“Our ability to succeed in a foreign market depends largely on the performance of the distributor we work with,” says Jarry. “A strong distributor makes all the difference in the world. Trade commissioners help to validate potential distributors by researching their credentials, finances and contacts.”

To explore potential markets in Vietnam, Jarry contacted the TCS in Ho Chi Minh City, the country’s largest metropolis. The trade commissioner in charge of life sciences and consumer products identified potential distributors and Genacol signed a contract with one of them. The partners continue to work on registering Genacol products so they can be sold across Vietnam.

“During the pandemic, many countries have stopped considering new imports for possible entry,” says Jarry. “Our international sales remain strong, though, thanks largely to the work we did before COVID‑19.”

Re‑tooling fuels Nutripur’s international success

Much like Genacol, Nutripur was founded by an entrepreneur with a passion for natural health products. Esther Leon started Nutripur in 1989 to share her knowledge of traditional herbal medicines and nutritional supplements. The company’s ongoing success is the result of a relatively simple operating model:

Jack Bartczak
Jack Bartczak, Nutripur vice‑president

This model, along with a program of continual research and development, has enabled Nutripur to expand its line of supplements to more than 25 products. Buoyed by strong sales in Canada, Nutripur sought to expand into new markets about eight years ago, but quickly ran into a snag.

“Many countries restrict imports from non‑manufacturers,” says Nutripur vice‑president Jack Bartczak, who’s been with the company for more than two decades. “We’ve always done our own sourcing, formulating and testing, but used to contract out the manufacturing. That made it more difficult to enter several key markets.”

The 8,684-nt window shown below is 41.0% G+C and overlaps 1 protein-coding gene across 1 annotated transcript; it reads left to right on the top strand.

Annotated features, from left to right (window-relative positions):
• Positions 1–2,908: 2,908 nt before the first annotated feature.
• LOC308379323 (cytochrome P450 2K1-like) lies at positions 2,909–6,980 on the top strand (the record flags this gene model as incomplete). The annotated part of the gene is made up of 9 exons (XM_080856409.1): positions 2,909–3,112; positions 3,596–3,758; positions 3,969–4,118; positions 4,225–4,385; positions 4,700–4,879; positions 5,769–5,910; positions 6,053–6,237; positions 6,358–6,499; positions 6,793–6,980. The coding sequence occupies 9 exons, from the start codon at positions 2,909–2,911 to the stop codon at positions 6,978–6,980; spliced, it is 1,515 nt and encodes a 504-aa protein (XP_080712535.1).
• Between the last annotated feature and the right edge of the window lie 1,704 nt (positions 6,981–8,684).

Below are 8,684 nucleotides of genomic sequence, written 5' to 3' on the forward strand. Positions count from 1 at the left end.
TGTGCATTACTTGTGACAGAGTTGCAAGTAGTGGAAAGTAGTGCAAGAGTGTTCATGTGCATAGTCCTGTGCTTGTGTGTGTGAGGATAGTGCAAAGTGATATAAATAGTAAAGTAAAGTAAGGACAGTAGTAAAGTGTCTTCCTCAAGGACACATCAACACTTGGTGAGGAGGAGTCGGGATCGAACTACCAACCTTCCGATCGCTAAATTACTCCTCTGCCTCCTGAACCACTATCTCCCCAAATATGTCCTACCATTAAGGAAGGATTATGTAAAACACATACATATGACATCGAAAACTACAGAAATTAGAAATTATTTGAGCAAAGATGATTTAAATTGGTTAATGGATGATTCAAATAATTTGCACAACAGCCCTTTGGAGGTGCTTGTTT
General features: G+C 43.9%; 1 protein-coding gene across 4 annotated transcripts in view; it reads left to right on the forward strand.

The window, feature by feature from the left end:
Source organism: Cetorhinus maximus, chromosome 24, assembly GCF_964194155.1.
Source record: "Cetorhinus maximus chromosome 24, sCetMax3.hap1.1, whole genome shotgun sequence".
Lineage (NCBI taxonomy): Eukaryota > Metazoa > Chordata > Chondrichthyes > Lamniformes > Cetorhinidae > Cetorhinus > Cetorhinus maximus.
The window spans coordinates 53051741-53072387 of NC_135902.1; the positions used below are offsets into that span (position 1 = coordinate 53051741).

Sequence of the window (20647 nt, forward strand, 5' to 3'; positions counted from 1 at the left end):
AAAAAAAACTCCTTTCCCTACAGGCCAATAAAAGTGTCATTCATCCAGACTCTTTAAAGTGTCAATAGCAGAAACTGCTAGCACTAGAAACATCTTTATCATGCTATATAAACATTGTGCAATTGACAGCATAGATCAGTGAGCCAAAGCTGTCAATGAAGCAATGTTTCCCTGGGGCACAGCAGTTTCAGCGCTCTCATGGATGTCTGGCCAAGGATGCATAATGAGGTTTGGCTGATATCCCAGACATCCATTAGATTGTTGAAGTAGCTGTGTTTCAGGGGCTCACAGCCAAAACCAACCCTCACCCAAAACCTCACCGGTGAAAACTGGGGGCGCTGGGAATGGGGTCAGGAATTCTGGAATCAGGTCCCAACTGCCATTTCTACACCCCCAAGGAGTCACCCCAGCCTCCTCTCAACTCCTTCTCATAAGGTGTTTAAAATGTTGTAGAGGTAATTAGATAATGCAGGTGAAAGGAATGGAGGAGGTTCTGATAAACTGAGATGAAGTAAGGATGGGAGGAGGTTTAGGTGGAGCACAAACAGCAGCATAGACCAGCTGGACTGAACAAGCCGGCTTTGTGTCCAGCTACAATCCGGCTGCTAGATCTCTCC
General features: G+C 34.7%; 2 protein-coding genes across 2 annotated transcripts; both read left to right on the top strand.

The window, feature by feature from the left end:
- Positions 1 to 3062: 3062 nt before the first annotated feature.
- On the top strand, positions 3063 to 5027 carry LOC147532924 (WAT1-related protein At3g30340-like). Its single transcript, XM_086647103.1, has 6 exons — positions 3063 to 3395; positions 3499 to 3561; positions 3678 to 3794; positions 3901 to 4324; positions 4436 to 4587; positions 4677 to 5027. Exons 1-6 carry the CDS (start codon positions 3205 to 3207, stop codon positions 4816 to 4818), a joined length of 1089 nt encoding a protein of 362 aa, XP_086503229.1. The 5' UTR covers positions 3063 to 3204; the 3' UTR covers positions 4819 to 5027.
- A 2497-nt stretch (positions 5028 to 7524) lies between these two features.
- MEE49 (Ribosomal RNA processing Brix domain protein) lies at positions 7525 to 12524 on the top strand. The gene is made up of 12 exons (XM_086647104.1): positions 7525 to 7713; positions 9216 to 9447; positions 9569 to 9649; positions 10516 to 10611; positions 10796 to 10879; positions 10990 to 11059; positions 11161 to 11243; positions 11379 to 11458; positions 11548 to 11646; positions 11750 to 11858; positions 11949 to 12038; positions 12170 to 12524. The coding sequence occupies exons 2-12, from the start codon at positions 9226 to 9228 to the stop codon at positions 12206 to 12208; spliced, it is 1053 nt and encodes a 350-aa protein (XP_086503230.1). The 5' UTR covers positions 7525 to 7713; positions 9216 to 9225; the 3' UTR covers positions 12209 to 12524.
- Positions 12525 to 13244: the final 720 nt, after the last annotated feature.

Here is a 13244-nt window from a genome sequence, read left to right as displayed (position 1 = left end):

To address the challenge, Nutripur chose to renovate its primary facility to accommodate manufacturing. In 2017, it began to manufacture natural health products and to pursue new markets.

“We worked with the TCS to identify and validate potential distributors and importers,” says Bartczak. “Trade commissioners also helped us sort out local regulations and issues such as packaging. In Vietnam, where many people speak French, we didn’t have to design new packaging, for instance. In Saudi Arabia, however, we did.”

Nutripur’s success in international markets became particularly important during the pandemic. In the last year, some of the raw ingredients Nutripur uses have risen in price due to supply‑chain issues and domestic sales have shifted from in‑store to online.

“Fortunately, our success in countries such as China, where our distributor sells 8 Nutripur products directly to consumers, more than makes up for the negative impacts of the pandemic,” says Bartczak.

Nutripur now has its eyes on Europe and Bartczak is working the TCS to acquire the right contacts and market intelligence. The company also continues to develop new products; its latest offering is designed to improve the memory and concentration abilities of children and adolescents.